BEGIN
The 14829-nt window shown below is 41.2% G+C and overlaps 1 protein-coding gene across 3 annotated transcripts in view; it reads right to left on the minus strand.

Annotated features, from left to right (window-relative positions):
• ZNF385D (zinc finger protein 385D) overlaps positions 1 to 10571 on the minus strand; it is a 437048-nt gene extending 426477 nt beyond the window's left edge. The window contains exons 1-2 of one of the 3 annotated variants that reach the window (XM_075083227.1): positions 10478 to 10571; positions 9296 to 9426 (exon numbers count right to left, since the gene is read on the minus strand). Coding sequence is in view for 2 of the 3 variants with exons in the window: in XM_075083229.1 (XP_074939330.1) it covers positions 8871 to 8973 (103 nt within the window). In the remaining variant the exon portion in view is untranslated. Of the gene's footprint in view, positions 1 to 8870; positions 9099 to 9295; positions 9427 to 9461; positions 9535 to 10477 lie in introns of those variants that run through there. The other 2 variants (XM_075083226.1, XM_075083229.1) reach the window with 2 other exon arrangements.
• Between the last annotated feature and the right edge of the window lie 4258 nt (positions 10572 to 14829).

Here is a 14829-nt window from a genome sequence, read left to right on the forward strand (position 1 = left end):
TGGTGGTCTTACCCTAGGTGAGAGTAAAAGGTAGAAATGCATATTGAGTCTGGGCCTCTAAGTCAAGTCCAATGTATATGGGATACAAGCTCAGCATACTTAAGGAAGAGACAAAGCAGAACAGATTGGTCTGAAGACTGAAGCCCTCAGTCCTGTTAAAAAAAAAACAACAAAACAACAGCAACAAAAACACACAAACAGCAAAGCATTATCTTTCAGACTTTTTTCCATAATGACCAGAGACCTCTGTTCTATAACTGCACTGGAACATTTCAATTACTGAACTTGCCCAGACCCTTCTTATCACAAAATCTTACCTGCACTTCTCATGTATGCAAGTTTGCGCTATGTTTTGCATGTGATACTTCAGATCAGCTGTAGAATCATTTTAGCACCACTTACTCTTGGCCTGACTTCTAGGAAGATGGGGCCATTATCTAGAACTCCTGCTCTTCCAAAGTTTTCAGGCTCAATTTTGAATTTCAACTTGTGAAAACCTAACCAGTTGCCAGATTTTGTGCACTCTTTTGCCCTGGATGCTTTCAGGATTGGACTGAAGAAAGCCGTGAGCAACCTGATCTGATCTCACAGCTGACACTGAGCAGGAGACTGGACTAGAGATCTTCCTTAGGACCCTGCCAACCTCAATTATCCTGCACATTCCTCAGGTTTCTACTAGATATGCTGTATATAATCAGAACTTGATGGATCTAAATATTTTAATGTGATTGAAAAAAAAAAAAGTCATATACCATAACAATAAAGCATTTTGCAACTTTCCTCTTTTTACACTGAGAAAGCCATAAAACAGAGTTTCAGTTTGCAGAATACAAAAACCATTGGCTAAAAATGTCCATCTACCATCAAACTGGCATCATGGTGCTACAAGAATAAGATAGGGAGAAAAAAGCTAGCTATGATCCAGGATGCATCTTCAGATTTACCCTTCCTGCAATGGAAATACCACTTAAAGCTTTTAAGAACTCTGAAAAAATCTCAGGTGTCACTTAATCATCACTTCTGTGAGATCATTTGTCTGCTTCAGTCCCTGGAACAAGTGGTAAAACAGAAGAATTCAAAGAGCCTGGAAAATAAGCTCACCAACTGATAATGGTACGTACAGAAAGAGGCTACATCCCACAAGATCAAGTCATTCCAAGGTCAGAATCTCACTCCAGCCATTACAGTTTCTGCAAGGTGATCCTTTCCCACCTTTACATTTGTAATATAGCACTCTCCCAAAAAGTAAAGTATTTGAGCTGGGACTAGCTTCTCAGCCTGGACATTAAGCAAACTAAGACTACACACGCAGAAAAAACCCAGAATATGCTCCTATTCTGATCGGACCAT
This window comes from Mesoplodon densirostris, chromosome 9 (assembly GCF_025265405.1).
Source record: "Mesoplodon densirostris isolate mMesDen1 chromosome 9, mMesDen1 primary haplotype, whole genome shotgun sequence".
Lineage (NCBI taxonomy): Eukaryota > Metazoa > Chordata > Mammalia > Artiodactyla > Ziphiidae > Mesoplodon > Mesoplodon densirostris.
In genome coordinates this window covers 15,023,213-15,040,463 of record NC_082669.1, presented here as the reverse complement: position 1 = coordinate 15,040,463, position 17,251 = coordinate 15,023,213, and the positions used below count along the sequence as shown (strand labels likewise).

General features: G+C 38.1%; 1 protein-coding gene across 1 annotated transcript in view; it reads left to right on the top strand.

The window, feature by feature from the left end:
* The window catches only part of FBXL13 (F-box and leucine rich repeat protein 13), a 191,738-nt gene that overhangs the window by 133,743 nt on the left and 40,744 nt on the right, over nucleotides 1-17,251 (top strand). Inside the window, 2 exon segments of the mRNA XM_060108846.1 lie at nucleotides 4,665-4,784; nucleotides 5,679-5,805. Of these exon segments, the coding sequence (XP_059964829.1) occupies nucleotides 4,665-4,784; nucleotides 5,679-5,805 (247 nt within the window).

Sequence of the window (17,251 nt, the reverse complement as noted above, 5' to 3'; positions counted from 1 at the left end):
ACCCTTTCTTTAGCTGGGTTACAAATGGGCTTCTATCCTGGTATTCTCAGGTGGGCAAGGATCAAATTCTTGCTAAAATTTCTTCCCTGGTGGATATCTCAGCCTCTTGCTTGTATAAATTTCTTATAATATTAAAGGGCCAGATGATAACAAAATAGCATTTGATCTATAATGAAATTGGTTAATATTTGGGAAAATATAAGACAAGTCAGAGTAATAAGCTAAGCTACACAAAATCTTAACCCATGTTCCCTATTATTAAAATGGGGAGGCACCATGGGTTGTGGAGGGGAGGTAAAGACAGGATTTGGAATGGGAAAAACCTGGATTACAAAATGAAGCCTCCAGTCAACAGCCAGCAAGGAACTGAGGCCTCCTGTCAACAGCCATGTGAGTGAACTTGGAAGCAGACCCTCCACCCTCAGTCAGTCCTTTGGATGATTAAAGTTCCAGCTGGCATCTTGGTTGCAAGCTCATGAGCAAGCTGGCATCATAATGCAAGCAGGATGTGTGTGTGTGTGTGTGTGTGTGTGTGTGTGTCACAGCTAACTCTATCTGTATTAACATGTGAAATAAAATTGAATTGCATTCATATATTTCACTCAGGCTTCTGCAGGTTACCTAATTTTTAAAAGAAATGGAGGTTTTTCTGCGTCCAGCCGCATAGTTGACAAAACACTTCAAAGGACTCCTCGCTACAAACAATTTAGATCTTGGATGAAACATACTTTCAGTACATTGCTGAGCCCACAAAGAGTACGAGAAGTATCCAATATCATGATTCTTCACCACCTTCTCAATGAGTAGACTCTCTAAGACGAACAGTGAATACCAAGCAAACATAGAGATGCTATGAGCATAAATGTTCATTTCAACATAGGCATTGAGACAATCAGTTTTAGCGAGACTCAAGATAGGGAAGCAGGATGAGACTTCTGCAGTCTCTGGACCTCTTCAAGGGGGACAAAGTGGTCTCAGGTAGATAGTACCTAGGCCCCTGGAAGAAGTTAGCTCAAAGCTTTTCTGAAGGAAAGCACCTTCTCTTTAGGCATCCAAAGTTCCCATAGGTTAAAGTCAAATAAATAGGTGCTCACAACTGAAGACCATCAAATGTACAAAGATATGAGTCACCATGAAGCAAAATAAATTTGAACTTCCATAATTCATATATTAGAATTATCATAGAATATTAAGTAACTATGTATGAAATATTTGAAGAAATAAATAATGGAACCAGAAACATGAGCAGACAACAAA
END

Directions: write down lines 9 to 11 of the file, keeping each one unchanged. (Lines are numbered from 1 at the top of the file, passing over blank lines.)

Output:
Lineage (NCBI taxonomy): Eukaryota > Metazoa > Chordata > Mammalia > Artiodactyla > Ziphiidae > Mesoplodon > Mesoplodon densirostris.
In genome coordinates this window covers 15,023,213-15,040,463 of record NC_082669.1, presented here as the reverse complement: position 1 = coordinate 15,040,463, position 17,251 = coordinate 15,023,213, and the positions used below count along the sequence as shown (strand labels likewise).

General features: G+C 38.1%; 1 protein-coding gene across 1 annotated transcript in view; it reads left to right on the top strand.